How we can all help returning military veterans avoid the tragedy of suicide.
Posted in , Feb 13, 2015
What could be more tragic than a veteran who survives on the front lines of war only to return home and take his own life? What greater shock to our national conscience can there be?
Yet by some accounts, 22 veterans kill themselves in this country every day. Not all are veterans of our recent wars, but the evidence is mounting that suicide is more frequent among returning vets now than in the past.
A former Marine named Clay Hunt is doing something about this, albeit posthumously. Congress finally passed The Clay Hunt Suicide Prevention for American Veterans Act, and yesterday the president signed it into law in a White House ceremony attended by Hunt’s parents.
It is too late for this act to help their son. Clay Hunt took his life in 2011 after battling PTSD. But as Mr. and Mrs. Hunt told our editorial assistant Allison Churchill, herself an Army veteran who served two tours in Iraq as a public affairs specialist, they pray the act–and their son’s death–will help save the lives of other struggling vets.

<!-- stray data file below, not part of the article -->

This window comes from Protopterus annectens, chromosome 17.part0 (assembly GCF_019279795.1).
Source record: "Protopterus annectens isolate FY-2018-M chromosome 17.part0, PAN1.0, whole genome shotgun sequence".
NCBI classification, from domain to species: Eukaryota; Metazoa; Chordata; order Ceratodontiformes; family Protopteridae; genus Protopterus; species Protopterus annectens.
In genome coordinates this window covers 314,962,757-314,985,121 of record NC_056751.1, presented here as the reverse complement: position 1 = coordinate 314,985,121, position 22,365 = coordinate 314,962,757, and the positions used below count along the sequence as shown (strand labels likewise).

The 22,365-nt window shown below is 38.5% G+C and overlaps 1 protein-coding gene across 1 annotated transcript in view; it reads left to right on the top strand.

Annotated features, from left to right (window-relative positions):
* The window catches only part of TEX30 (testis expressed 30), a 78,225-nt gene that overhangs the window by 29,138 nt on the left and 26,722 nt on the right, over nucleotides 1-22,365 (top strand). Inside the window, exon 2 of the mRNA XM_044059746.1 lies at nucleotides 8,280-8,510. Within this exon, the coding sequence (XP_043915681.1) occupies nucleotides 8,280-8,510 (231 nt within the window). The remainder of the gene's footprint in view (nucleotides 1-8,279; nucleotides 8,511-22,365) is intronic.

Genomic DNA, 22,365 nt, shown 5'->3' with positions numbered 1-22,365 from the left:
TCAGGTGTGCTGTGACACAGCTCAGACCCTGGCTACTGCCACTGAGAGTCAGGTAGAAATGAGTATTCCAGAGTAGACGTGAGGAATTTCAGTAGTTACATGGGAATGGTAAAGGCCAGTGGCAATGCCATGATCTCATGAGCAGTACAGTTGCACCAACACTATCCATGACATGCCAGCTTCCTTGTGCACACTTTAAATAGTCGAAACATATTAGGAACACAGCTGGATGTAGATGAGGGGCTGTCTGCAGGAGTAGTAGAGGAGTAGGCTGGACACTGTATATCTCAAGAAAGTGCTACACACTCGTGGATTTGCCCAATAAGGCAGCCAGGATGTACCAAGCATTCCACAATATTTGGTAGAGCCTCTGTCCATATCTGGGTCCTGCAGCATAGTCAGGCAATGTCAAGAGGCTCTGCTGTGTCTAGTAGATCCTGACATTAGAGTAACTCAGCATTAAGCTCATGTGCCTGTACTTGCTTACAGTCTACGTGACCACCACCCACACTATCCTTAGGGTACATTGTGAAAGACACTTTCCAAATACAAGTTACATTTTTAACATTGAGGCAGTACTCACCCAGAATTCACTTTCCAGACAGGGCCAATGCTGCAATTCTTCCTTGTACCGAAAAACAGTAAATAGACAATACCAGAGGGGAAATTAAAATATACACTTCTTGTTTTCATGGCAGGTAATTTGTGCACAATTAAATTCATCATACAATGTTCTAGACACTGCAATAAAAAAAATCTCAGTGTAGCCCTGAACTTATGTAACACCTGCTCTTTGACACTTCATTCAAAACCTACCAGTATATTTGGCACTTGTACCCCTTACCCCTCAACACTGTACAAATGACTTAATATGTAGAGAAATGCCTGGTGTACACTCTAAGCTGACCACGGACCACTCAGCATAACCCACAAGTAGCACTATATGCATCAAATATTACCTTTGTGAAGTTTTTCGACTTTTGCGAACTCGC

The new law makes access to mental health care easier and more comprehensive for veterans. But as the president said, “This is not just a job for government. Every community, every American can reach out and do more with and for our veterans.”
With your help we try to do our part at Guideposts. Our outreach division has worked for years with military chaplains supplying them with inspirational material for our troops. To learn more about how you can help us help our military go to The Guideposts Foundation's Military Outreach.
Meanwhile, I’m going share a powerful story from our upcoming March issue of Guideposts about how one veteran was able to stop another soldier from taking the most tragic step of all.